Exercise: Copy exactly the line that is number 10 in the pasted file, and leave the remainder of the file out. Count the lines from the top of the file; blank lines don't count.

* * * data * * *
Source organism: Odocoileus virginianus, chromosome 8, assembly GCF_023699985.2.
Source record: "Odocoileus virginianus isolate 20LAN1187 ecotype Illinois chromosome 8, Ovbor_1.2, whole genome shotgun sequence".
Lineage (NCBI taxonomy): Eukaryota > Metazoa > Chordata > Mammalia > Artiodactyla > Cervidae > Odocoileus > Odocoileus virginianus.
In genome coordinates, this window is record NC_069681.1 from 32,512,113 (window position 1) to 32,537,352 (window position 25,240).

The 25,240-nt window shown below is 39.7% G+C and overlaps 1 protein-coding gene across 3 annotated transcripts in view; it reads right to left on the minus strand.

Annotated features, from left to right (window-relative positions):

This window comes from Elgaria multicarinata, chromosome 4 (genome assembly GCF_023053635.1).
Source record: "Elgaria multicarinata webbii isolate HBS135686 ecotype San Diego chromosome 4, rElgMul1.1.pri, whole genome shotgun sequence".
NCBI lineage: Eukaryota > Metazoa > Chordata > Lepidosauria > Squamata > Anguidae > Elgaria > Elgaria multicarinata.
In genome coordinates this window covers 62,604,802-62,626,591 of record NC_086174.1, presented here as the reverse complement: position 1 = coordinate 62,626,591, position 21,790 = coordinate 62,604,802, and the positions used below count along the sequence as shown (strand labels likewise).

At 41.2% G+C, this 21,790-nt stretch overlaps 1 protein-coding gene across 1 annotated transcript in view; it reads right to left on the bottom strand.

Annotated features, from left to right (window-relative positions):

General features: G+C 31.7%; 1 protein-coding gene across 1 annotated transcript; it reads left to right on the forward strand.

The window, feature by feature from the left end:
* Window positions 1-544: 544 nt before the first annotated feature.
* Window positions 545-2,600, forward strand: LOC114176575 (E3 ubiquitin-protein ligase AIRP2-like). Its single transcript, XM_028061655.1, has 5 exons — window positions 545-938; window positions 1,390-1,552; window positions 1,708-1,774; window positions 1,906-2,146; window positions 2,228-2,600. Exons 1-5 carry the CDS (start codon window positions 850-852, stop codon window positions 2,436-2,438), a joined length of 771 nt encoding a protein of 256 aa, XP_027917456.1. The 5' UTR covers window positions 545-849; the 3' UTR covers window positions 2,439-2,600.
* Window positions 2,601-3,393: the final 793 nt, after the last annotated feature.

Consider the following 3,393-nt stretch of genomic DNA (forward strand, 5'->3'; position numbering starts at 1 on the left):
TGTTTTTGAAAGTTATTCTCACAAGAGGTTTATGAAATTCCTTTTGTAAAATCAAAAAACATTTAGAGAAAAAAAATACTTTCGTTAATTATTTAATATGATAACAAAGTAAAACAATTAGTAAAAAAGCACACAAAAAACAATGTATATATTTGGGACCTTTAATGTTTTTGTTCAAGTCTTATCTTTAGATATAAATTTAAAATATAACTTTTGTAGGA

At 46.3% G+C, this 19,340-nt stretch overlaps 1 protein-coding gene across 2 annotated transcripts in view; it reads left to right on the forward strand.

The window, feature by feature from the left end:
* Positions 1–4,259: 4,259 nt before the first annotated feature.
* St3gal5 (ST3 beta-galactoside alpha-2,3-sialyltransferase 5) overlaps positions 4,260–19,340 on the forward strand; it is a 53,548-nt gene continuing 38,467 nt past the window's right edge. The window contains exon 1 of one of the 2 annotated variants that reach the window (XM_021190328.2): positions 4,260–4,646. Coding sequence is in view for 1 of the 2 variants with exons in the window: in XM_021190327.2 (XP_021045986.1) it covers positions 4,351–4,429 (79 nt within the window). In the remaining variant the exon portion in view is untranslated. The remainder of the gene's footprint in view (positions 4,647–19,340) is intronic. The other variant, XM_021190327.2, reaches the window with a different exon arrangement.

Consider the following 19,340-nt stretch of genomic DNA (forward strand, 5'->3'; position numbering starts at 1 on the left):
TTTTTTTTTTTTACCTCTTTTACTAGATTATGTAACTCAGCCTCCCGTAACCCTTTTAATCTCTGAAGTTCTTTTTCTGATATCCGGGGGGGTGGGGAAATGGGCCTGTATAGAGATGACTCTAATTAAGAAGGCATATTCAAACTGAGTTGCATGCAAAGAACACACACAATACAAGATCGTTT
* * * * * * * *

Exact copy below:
In genome coordinates this window covers 62,604,802-62,626,591 of record NC_086174.1, presented here as the reverse complement: position 1 = coordinate 62,626,591, position 21,790 = coordinate 62,604,802, and the positions used below count along the sequence as shown (strand labels likewise).